Cashflow problem caused by finance mismatch: Kuma

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Minister of Finance and Treasury Harry Kuma
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By EDDIE OSIFELO

MINISTER of Finance and Treasury, Harry Kuma has blamed the current cash flow challenges by the Government on domestic revenue timing mismatch with general SIG expenditure.

Kuma explained this when he responded to the question asked by Leader of Opposition Matthew Wale in Parliament yesterday.

He said the Government hopes that this mis-match will ease in the third and four quarter.

Furthermore, Kuma said with the implementation of new revenue measures introduced in the 2021 Budget together with stringent efforts in overall SIG agencies revenue collection, the Government remain very hopeful and positive that total revenue collections will improve in the months ahead.

The Government has passed the $3.9 billion budget in late April this year and started the execution of the $2.7 billion Recurrent Budget from 1st May.

There are $938 million in the Development Expenditure and $258.5 million in the Budget Support Expenditure.

Kuma said as of 30th May, SIG Year to Date expenditure was recorded at $1,166.9 million.

He said this was under budget spend by $427.7 million.

Kuma said this is due mainly to Recurrent Expenditure was under spend at $25.8 million, debt service was under spend at $6.6 million, and Development Expenditure was recorded at $13.6 million, or Year to Date pro rata under spend at $365.1 million.

Furthermore, the Finance Minister said Year to Date revenue at 31st May, on the other hand, was below budget by $41.8 million despite above collection by Customs and Exercise at $16.9 million and above collection by Inland Revenue Division at $7.2 million.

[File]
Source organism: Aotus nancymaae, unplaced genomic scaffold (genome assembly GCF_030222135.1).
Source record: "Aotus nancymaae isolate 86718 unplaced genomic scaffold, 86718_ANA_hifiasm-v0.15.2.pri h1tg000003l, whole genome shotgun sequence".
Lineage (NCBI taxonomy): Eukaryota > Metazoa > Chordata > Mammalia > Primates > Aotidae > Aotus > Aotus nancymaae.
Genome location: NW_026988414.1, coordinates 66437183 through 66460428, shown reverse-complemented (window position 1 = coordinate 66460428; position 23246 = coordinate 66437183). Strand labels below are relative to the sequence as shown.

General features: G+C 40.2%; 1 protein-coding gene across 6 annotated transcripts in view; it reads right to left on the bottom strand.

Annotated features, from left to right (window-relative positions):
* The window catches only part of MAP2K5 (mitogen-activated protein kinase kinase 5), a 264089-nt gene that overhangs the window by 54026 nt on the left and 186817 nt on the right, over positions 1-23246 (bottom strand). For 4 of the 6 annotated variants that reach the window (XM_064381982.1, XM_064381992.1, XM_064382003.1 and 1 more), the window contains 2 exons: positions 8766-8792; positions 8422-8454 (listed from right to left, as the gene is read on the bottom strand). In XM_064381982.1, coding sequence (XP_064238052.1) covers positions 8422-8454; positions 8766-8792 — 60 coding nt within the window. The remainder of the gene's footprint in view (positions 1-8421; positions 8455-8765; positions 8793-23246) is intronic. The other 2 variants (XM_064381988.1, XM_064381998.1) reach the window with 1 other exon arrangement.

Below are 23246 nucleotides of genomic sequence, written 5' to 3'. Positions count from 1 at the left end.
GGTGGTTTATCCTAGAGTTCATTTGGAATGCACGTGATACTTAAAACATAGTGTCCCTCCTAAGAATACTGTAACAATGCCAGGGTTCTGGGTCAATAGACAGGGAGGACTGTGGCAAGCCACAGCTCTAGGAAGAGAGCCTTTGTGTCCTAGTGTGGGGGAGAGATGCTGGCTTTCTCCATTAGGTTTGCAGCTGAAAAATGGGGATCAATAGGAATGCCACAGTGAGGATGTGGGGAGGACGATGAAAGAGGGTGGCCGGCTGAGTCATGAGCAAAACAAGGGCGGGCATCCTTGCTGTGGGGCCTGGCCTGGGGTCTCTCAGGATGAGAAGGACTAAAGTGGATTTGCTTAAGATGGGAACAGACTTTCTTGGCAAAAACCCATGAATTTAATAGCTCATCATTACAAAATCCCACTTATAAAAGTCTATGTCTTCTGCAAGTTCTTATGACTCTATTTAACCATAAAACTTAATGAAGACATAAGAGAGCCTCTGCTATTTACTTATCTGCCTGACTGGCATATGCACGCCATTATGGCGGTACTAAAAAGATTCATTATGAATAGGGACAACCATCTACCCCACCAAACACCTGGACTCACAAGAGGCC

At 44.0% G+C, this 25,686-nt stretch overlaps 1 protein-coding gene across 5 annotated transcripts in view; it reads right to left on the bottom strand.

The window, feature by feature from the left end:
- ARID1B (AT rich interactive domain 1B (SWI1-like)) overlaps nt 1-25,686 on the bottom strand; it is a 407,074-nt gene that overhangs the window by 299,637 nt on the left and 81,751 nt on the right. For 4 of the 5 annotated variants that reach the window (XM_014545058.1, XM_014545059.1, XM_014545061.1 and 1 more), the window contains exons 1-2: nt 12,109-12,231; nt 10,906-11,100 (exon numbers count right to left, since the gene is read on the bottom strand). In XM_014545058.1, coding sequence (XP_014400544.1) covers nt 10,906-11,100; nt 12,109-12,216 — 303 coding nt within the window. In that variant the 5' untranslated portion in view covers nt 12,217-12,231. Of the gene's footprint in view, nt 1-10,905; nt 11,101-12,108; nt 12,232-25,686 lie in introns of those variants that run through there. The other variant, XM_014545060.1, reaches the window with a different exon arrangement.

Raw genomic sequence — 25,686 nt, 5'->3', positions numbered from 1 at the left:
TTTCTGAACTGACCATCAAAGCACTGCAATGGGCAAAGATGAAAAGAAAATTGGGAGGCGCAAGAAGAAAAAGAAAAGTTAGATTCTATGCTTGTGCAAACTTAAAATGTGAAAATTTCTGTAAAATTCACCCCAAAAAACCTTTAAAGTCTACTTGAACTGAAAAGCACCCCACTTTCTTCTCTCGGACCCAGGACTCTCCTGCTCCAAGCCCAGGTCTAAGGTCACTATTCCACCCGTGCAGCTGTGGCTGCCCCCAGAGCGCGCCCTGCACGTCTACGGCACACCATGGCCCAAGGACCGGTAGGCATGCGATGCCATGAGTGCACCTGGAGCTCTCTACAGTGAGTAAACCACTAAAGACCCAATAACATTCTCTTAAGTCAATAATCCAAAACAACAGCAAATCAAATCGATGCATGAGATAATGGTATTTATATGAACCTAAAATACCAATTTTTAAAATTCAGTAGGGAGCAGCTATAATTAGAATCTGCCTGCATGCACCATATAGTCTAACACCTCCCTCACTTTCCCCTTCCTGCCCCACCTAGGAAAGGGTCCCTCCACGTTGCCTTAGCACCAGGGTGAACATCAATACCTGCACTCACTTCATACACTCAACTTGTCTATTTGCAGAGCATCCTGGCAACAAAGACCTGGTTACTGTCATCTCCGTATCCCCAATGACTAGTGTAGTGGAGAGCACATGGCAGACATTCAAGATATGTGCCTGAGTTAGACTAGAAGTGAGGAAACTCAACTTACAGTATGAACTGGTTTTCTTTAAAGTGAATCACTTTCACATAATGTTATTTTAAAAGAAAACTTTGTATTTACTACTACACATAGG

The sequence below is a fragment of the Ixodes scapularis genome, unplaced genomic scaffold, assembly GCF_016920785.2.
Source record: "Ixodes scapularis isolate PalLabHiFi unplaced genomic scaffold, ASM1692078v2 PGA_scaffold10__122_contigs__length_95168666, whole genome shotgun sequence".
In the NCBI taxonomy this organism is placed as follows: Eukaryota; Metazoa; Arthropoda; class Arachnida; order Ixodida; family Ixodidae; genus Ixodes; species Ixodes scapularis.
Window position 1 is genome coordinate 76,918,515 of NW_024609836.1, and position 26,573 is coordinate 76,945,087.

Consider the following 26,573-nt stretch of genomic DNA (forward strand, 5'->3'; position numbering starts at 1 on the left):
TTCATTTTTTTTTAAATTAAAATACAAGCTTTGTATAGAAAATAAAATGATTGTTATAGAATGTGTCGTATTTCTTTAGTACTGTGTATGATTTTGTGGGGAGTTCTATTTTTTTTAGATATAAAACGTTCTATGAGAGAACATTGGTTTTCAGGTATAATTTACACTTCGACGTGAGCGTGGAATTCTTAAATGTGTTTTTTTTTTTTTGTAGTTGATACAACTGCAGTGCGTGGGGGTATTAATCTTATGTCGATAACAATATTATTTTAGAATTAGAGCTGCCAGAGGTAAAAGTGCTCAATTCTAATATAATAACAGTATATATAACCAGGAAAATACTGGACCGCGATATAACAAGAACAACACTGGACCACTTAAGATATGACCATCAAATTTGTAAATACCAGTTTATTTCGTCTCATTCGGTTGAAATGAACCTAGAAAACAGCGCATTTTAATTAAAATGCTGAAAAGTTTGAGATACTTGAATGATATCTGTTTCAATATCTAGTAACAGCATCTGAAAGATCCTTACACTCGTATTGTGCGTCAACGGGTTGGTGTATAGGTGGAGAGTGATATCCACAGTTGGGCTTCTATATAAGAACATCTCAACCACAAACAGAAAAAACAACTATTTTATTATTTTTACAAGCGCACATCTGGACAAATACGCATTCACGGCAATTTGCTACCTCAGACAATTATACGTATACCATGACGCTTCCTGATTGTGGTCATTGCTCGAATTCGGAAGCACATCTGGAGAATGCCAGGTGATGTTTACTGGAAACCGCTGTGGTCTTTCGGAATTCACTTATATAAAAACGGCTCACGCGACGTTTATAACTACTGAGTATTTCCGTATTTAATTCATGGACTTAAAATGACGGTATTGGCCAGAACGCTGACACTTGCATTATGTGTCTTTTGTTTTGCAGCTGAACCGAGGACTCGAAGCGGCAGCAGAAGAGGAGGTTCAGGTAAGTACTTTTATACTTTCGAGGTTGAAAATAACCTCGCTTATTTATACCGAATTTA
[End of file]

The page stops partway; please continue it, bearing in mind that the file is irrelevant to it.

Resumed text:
Kuma said the overall under collection at 31st May, is mainly due to other SIG Ministries revenue collection, which below budget by $65.9 million.

He said bulk of this under collection was recorded under the Ministry of Fisheries, which $53.3 million.

“This under collection by Fisheries is due mainly to seasonal factor as majority of Fisheries dues normally receive towards the end of the fourth quarter,” he added.

Earliear in the leaked email by  Bruce Phillips, Accountant General  Ministry of Finance and Treasury said presently Treasury has over $200 million of payments that it is not able to pay due to very limited cash flow. 

He said this situation has largely been brought about due to the significant 3rd quarter payments due in the first two weeks of July.

“The 3rd quarter payments relate broadly to provincial health funding, provincial administration and salary grants, education grants, parliamentary entitlements, housing rentals, other allowances and MRD constituency payments. 

“Naturally donor funded payments are NOT impacted nor are COVID related payments as these are funded separately from SIG,” he said.

Phillips said MoFT is working closely with supportive donors and the local debt market to address the current constraints.

“We anticipate agreeing terms for the use of almost $100m of JICA funding in the coming days to assist with the current funding shortfall,” he said.

 Phillip said Ministries are advised that there will not be  a quick fix to the current situation and they are requested to PROACTIVELY take all  necessary steps to ensure spending being incurred is prioritised and in accordance with the government’s clear redirection guidelines. 

“If Ministries do not act PROACTIVELY Treasury will be forced to take more stringent steps to improve cashflow.

“ During this time Treasury is also trying to slowly build up SIG cash reserves to a more acceptable level,” he said.

Phillips said Provincial touring imprests or payments in particular will continue to be closely scrutinized along with other non-essential expenditure.

He said Treasury will continue to prioritise weekly SIG salaries, utility payments, provincial government grants, housing rental payments and MRD related payments.

Phillips said a further cashflow update will be provided on Friday 23rd July.


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